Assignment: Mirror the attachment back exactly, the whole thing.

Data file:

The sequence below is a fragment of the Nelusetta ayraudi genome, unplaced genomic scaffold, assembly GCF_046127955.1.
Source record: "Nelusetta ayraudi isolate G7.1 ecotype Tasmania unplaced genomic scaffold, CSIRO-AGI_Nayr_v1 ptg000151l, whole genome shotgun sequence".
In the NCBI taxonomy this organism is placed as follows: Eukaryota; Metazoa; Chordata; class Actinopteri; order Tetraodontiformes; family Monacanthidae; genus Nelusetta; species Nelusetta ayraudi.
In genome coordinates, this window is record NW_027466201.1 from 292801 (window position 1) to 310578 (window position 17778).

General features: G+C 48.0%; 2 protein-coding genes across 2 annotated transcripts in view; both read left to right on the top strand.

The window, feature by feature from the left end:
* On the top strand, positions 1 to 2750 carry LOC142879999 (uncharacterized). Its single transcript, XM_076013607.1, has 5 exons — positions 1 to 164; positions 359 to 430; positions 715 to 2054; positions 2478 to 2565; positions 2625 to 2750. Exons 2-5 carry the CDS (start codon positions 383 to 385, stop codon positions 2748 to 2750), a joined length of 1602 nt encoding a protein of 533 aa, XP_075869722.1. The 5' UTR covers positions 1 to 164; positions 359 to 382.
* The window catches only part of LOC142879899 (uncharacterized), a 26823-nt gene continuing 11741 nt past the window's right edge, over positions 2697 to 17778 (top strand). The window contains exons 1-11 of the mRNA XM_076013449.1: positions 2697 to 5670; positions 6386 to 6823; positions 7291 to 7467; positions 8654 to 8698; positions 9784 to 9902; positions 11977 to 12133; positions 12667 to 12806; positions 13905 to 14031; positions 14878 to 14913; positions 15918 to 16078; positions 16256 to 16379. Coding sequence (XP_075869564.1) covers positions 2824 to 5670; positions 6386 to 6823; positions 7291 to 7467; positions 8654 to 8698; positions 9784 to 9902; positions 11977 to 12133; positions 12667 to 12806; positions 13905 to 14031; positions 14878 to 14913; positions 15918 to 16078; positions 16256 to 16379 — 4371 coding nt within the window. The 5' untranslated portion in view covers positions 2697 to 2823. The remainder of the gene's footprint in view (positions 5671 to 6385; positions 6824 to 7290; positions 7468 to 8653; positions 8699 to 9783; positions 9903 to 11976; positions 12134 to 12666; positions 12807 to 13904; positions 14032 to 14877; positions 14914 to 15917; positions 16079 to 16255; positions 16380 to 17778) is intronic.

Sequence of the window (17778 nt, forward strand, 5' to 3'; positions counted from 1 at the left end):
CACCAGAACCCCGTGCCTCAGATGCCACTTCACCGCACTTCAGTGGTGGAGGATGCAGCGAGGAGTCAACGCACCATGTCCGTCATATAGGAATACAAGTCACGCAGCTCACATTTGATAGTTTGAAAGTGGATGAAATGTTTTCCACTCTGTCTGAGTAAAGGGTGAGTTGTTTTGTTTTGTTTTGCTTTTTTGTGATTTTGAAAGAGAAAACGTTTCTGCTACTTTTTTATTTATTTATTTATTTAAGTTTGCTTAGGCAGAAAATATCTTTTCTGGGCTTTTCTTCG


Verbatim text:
The sequence below is a fragment of the Nelusetta ayraudi genome, unplaced genomic scaffold, assembly GCF_046127955.1.
Source record: "Nelusetta ayraudi isolate G7.1 ecotype Tasmania unplaced genomic scaffold, CSIRO-AGI_Nayr_v1 ptg000151l, whole genome shotgun sequence".
In the NCBI taxonomy this organism is placed as follows: Eukaryota; Metazoa; Chordata; class Actinopteri; order Tetraodontiformes; family Monacanthidae; genus Nelusetta; species Nelusetta ayraudi.
In genome coordinates, this window is record NW_027466201.1 from 292801 (window position 1) to 310578 (window position 17778).

General features: G+C 48.0%; 2 protein-coding genes across 2 annotated transcripts in view; both read left to right on the top strand.

The window, feature by feature from the left end:
* On the top strand, positions 1 to 2750 carry LOC142879999 (uncharacterized). Its single transcript, XM_076013607.1, has 5 exons — positions 1 to 164; positions 359 to 430; positions 715 to 2054; positions 2478 to 2565; positions 2625 to 2750. Exons 2-5 carry the CDS (start codon positions 383 to 385, stop codon positions 2748 to 2750), a joined length of 1602 nt encoding a protein of 533 aa, XP_075869722.1. The 5' UTR covers positions 1 to 164; positions 359 to 382.
* The window catches only part of LOC142879899 (uncharacterized), a 26823-nt gene continuing 11741 nt past the window's right edge, over positions 2697 to 17778 (top strand). The window contains exons 1-11 of the mRNA XM_076013449.1: positions 2697 to 5670; positions 6386 to 6823; positions 7291 to 7467; positions 8654 to 8698; positions 9784 to 9902; positions 11977 to 12133; positions 12667 to 12806; positions 13905 to 14031; positions 14878 to 14913; positions 15918 to 16078; positions 16256 to 16379. Coding sequence (XP_075869564.1) covers positions 2824 to 5670; positions 6386 to 6823; positions 7291 to 7467; positions 8654 to 8698; positions 9784 to 9902; positions 11977 to 12133; positions 12667 to 12806; positions 13905 to 14031; positions 14878 to 14913; positions 15918 to 16078; positions 16256 to 16379 — 4371 coding nt within the window. The 5' untranslated portion in view covers positions 2697 to 2823. The remainder of the gene's footprint in view (positions 5671 to 6385; positions 6824 to 7290; positions 7468 to 8653; positions 8699 to 9783; positions 9903 to 11976; positions 12134 to 12666; positions 12807 to 13904; positions 14032 to 14877; positions 14914 to 15917; positions 16079 to 16255; positions 16380 to 17778) is intronic.

Sequence of the window (17778 nt, forward strand, 5' to 3'; positions counted from 1 at the left end):
CACCAGAACCCCGTGCCTCAGATGCCACTTCACCGCACTTCAGTGGTGGAGGATGCAGCGAGGAGTCAACGCACCATGTCCGTCATATAGGAATACAAGTCACGCAGCTCACATTTGATAGTTTGAAAGTGGATGAAATGTTTTCCACTCTGTCTGAGTAAAGGGTGAGTTGTTTTGTTTTGTTTTGCTTTTTTGTGATTTTGAAAGAGAAAACGTTTCTGCTACTTTTTTATTTATTTATTTATTTAAGTTTGCTTAGGCAGAAAATATCTTTTCTGGGCTTTTCTTCG